Dwayne Johnson and Jason Statham team-up against Idris Elba in new ‘Hobbs & Shaw’ trailer
Universal Pictures has released a new trailer for Hobbs & Shaw, the upcoming Fast & Furious spinoff which finds Dwayne Johnson and Jason Statham having to team-up to take down a villainous Idris Elba before he wipes out humanity as we know it.
Directed by David Leitch, the film follows Hobbs (Johnson), a loyal agent of America’s Diplomatic Security Service, and lawless outcast Shaw (Statham), a former British military elite operative, as they embark on a mission to stop the cyber-genetically enhanced anarchist Brixton (Elba), who has gained control of an insidious bio-threat.
Along the way, they’ll need help from the brilliant and fearless rogue MI6 agent who just happens to be Shaw’s sister (Vanessa Kirby), as well as Hobbs’ family, who seems to know a thing or two when it comes to fighting, judging by some of the footage showcased in the trailer.
Chris Morgan, the Fast & Furious franchise veteran who has written each and every installment to date since 2006’s Tokyo Drift, returns to write this one, in addition to producing along with Johnson, Statham, and Hiram Garcia.
Hobbs & Shaw also stars Eiza Gonzalez, Helen Mirren, Eddie Marsan, Roman Reigns, Cliff Curtis, Josh Mauga, and John Tui, and will hit theaters on August 2.
Cannes 2019: Terrence Malick, Xavier Dolan, and a record number of women in competition
The lineup for the 72nd Cannes Film Festival was unveiled in Paris on Thursday morning, with this year’s selection including competition entries from the likes of Terrence Malick, Xavier Dolan, Pedro Almodovar, and Ken Loach. The event will take place May 14-May 25.
Among the titles that will be playing Cannes this year, 13 of them were directed by women, with a record number of four competing for the prestigious Palme d’Or, including Jessica Hausner’s Little Joe, Mati Dipo’s Atlantique, Celine Sciamma’s Portrait of a Young Lady on Fire, and Justine Triet’s Sibyl.
Thierry Frémaux, artistic director for Cannes, said at this morning’s press conference that this year’s selection includes “beautiful portraits of women, not only by female directors, but also by men,” which seems appropriate given that this year’s festival will pay tribute to the late Agnès Varda.
Cannes will also feature plenty of star power this year as Jim Jarmusch’s zombie horror satire The Dead Don’t Die starring Bill Murray, Adam Driver, Tilda Swinton, and Chloe Sevigny is set to kick off the festival on opening night.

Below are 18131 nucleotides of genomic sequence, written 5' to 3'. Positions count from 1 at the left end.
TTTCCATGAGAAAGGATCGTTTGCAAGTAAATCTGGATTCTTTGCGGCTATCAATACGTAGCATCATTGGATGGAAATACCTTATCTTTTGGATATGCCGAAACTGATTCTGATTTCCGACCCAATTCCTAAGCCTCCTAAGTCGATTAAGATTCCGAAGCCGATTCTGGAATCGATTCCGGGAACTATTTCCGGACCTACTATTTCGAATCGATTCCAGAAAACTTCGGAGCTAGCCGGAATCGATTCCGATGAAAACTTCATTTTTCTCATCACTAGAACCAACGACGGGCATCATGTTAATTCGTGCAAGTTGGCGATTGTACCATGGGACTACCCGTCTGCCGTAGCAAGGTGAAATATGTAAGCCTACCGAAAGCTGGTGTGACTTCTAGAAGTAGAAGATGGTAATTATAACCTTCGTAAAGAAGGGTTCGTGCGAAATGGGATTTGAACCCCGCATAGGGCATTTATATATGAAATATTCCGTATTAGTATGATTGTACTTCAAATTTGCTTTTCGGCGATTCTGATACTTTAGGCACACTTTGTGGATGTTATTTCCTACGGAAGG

A few nights later, on May 16, the Taron Edgerton-led Elton John biopic Rocketman, which Frémaux described as “a signal of the return of major studios” to the festival, will hold its world premiere, with John himself scheduled to be in attendance.
The complete lineup for the 2019 Cannes Film Festival is as follows:
Pain and Glory, Pedro Almodovar
The Traitor, Marco Bellocchio
Wild Goose Lake, Yinan Diao
Parasite, Bong Joon-ho
Young Ahmed, The Dardenne Brothers
Oh Mercy!, Arnaud Desplechin
Atlantique, Mati Diop
Matthias and Maxime, Xavier Dolan
Little Joe, Jessica Hausner
Sorry We Missed You, Ken Loach
Les Miserables, Ladj Ly
A Hidden Life (previously known as Radegund), Terrence Malik
Nighthawk, Kleber Mendonca Filho, Juliano Dornelles
The Whistlers, Corneliu Porumboiu
Frankie, Ira Sachs
The Dead Don’t Die, Jim Jarmusch
Portrait of a Lady on Fire, Celine Sciamma
It Must Be Heaven, Elia Suleiman
Sybil, Justine Triet
Out of Competition
Rocketman, Dexter Fletcher
The Best Years of Life, Claude Lelouch
Maradona, Asif Kapadia
La Belle Epoque, Nicolas Bedos
Too Old to Die Young, Nicolas Winding Refn (TV series screening 2 episodes)
Share, Pippa Bianco
Family Romance LLC, Werner Herzog
Tommaso, Abel Ferrara
To Be Alive and Know It, Alain Cavalier
For Sama, Waad Al Kateab and Edward Watts
The Gangster, The Cop, The Devil, Lee Won-Tae
Un Certain Regard
Invisible Life, Karim Aïnouz
Beanpole, Kantemir Balagov
The Swallows of Kabul, Zabou Breitman & Eléa Gobé Mévellec
A Brother’s Love, Monia Chokri
The Climb, Michael Covino
Joan of Arc, Bruno Dumont
A Sun That Never Sets, Olivier Laxe
Chambre 212, Christophe Honoré
Port Authority, Danielle Lessovitz
Papicha, Mounia Meddour
Adam, Maryam Touzani
Zhuo Ren Mi Mi, Midi Z
Liberte, Albert Serra
Bull, Annie Silverstein
Summer of Changsha, Zu Feng
EVGE, Nariman Aliev